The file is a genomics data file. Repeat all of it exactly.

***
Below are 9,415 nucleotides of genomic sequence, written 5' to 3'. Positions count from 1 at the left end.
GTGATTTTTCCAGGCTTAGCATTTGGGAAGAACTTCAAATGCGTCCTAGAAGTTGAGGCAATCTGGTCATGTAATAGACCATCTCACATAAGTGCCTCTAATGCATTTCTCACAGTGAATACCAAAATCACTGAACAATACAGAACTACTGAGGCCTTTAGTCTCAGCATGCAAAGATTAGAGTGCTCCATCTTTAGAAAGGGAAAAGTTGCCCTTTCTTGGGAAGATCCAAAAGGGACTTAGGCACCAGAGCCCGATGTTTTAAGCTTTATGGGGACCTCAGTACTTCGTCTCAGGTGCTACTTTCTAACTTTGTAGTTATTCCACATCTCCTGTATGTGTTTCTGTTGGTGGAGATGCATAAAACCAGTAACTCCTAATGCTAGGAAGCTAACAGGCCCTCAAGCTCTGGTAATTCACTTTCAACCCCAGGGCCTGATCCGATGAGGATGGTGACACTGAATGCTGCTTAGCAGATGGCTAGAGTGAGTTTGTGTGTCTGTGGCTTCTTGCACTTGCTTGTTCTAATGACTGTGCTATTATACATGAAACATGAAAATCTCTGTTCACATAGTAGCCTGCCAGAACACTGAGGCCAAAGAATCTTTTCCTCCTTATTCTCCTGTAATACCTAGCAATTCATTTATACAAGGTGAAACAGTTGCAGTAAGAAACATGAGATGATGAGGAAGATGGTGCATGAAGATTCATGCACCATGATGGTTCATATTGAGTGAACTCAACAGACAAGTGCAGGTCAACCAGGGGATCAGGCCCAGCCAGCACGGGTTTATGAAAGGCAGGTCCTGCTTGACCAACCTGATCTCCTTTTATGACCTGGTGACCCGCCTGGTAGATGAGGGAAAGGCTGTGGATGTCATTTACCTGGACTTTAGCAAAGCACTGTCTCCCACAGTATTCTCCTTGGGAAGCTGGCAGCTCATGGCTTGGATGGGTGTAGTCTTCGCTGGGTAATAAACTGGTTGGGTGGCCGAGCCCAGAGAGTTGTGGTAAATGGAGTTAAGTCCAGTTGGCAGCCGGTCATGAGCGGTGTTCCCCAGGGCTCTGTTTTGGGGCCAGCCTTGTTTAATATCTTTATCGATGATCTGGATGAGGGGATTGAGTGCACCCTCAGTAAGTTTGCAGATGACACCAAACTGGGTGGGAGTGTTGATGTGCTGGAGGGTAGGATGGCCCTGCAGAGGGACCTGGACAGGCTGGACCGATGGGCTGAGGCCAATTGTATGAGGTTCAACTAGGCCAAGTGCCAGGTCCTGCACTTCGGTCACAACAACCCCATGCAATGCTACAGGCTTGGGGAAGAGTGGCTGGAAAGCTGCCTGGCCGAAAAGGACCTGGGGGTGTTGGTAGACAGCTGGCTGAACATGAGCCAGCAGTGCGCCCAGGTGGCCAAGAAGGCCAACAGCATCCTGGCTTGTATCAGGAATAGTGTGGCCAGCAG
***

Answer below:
Below are 9,415 nucleotides of genomic sequence, written 5' to 3'. Positions count from 1 at the left end.
GTGATTTTTCCAGGCTTAGCATTTGGGAAGAACTTCAAATGCGTCCTAGAAGTTGAGGCAATCTGGTCATGTAATAGACCATCTCACATAAGTGCCTCTAATGCATTTCTCACAGTGAATACCAAAATCACTGAACAATACAGAACTACTGAGGCCTTTAGTCTCAGCATGCAAAGATTAGAGTGCTCCATCTTTAGAAAGGGAAAAGTTGCCCTTTCTTGGGAAGATCCAAAAGGGACTTAGGCACCAGAGCCCGATGTTTTAAGCTTTATGGGGACCTCAGTACTTCGTCTCAGGTGCTACTTTCTAACTTTGTAGTTATTCCACATCTCCTGTATGTGTTTCTGTTGGTGGAGATGCATAAAACCAGTAACTCCTAATGCTAGGAAGCTAACAGGCCCTCAAGCTCTGGTAATTCACTTTCAACCCCAGGGCCTGATCCGATGAGGATGGTGACACTGAATGCTGCTTAGCAGATGGCTAGAGTGAGTTTGTGTGTCTGTGGCTTCTTGCACTTGCTTGTTCTAATGACTGTGCTATTATACATGAAACATGAAAATCTCTGTTCACATAGTAGCCTGCCAGAACACTGAGGCCAAAGAATCTTTTCCTCCTTATTCTCCTGTAATACCTAGCAATTCATTTATACAAGGTGAAACAGTTGCAGTAAGAAACATGAGATGATGAGGAAGATGGTGCATGAAGATTCATGCACCATGATGGTTCATATTGAGTGAACTCAACAGACAAGTGCAGGTCAACCAGGGGATCAGGCCCAGCCAGCACGGGTTTATGAAAGGCAGGTCCTGCTTGACCAACCTGATCTCCTTTTATGACCTGGTGACCCGCCTGGTAGATGAGGGAAAGGCTGTGGATGTCATTTACCTGGACTTTAGCAAAGCACTGTCTCCCACAGTATTCTCCTTGGGAAGCTGGCAGCTCATGGCTTGGATGGGTGTAGTCTTCGCTGGGTAATAAACTGGTTGGGTGGCCGAGCCCAGAGAGTTGTGGTAAATGGAGTTAAGTCCAGTTGGCAGCCGGTCATGAGCGGTGTTCCCCAGGGCTCTGTTTTGGGGCCAGCCTTGTTTAATATCTTTATCGATGATCTGGATGAGGGGATTGAGTGCACCCTCAGTAAGTTTGCAGATGACACCAAACTGGGTGGGAGTGTTGATGTGCTGGAGGGTAGGATGGCCCTGCAGAGGGACCTGGACAGGCTGGACCGATGGGCTGAGGCCAATTGTATGAGGTTCAACTAGGCCAAGTGCCAGGTCCTGCACTTCGGTCACAACAACCCCATGCAATGCTACAGGCTTGGGGAAGAGTGGCTGGAAAGCTGCCTGGCCGAAAAGGACCTGGGGGTGTTGGTAGACAGCTGGCTGAACATGAGCCAGCAGTGCGCCCAGGTGGCCAAGAAGGCCAACAGCATCCTGGCTTGTATCAGGAATAGTGTGGCCAGCAG